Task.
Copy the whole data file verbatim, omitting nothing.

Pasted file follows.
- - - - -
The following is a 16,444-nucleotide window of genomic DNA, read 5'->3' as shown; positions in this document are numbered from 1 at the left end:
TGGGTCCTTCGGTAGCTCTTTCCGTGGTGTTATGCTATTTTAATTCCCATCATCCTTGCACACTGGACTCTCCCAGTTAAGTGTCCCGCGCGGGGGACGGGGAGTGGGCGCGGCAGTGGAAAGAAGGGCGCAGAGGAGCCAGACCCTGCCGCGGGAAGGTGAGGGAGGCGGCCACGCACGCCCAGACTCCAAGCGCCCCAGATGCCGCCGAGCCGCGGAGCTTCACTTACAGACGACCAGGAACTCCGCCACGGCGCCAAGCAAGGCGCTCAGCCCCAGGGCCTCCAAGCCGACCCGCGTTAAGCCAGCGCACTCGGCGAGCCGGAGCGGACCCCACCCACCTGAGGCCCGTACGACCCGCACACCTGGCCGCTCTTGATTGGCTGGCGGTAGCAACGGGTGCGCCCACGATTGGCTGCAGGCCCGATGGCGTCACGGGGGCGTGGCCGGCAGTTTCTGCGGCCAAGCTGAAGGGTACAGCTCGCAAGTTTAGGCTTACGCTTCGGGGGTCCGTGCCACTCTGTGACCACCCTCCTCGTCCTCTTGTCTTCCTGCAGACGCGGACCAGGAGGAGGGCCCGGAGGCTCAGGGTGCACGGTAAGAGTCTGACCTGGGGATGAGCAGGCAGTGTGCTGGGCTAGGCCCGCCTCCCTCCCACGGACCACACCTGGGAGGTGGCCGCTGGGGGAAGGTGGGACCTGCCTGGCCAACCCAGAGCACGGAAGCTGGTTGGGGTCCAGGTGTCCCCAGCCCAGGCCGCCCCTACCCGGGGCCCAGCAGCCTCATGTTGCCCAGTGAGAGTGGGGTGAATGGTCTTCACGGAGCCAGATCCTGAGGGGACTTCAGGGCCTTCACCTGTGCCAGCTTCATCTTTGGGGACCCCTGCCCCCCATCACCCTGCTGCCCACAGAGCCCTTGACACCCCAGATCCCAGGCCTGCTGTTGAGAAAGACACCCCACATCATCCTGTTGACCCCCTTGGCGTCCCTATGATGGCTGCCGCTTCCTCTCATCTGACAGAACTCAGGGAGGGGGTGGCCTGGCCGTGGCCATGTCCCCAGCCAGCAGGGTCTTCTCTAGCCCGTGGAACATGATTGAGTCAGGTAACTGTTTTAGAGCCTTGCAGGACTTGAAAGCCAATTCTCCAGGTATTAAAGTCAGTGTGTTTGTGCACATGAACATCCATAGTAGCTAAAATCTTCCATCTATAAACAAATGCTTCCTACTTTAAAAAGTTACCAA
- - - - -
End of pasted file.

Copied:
The following is a 16,444-nucleotide window of genomic DNA, read 5'->3' as shown; positions in this document are numbered from 1 at the left end:
TGGGTCCTTCGGTAGCTCTTTCCGTGGTGTTATGCTATTTTAATTCCCATCATCCTTGCACACTGGACTCTCCCAGTTAAGTGTCCCGCGCGGGGGACGGGGAGTGGGCGCGGCAGTGGAAAGAAGGGCGCAGAGGAGCCAGACCCTGCCGCGGGAAGGTGAGGGAGGCGGCCACGCACGCCCAGACTCCAAGCGCCCCAGATGCCGCCGAGCCGCGGAGCTTCACTTACAGACGACCAGGAACTCCGCCACGGCGCCAAGCAAGGCGCTCAGCCCCAGGGCCTCCAAGCCGACCCGCGTTAAGCCAGCGCACTCGGCGAGCCGGAGCGGACCCCACCCACCTGAGGCCCGTACGACCCGCACACCTGGCCGCTCTTGATTGGCTGGCGGTAGCAACGGGTGCGCCCACGATTGGCTGCAGGCCCGATGGCGTCACGGGGGCGTGGCCGGCAGTTTCTGCGGCCAAGCTGAAGGGTACAGCTCGCAAGTTTAGGCTTACGCTTCGGGGGTCCGTGCCACTCTGTGACCACCCTCCTCGTCCTCTTGTCTTCCTGCAGACGCGGACCAGGAGGAGGGCCCGGAGGCTCAGGGTGCACGGTAAGAGTCTGACCTGGGGATGAGCAGGCAGTGTGCTGGGCTAGGCCCGCCTCCCTCCCACGGACCACACCTGGGAGGTGGCCGCTGGGGGAAGGTGGGACCTGCCTGGCCAACCCAGAGCACGGAAGCTGGTTGGGGTCCAGGTGTCCCCAGCCCAGGCCGCCCCTACCCGGGGCCCAGCAGCCTCATGTTGCCCAGTGAGAGTGGGGTGAATGGTCTTCACGGAGCCAGATCCTGAGGGGACTTCAGGGCCTTCACCTGTGCCAGCTTCATCTTTGGGGACCCCTGCCCCCCATCACCCTGCTGCCCACAGAGCCCTTGACACCCCAGATCCCAGGCCTGCTGTTGAGAAAGACACCCCACATCATCCTGTTGACCCCCTTGGCGTCCCTATGATGGCTGCCGCTTCCTCTCATCTGACAGAACTCAGGGAGGGGGTGGCCTGGCCGTGGCCATGTCCCCAGCCAGCAGGGTCTTCTCTAGCCCGTGGAACATGATTGAGTCAGGTAACTGTTTTAGAGCCTTGCAGGACTTGAAAGCCAATTCTCCAGGTATTAAAGTCAGTGTGTTTGTGCACATGAACATCCATAGTAGCTAAAATCTTCCATCTATAAACAAATGCTTCCTACTTTAAAAAGTTACCAA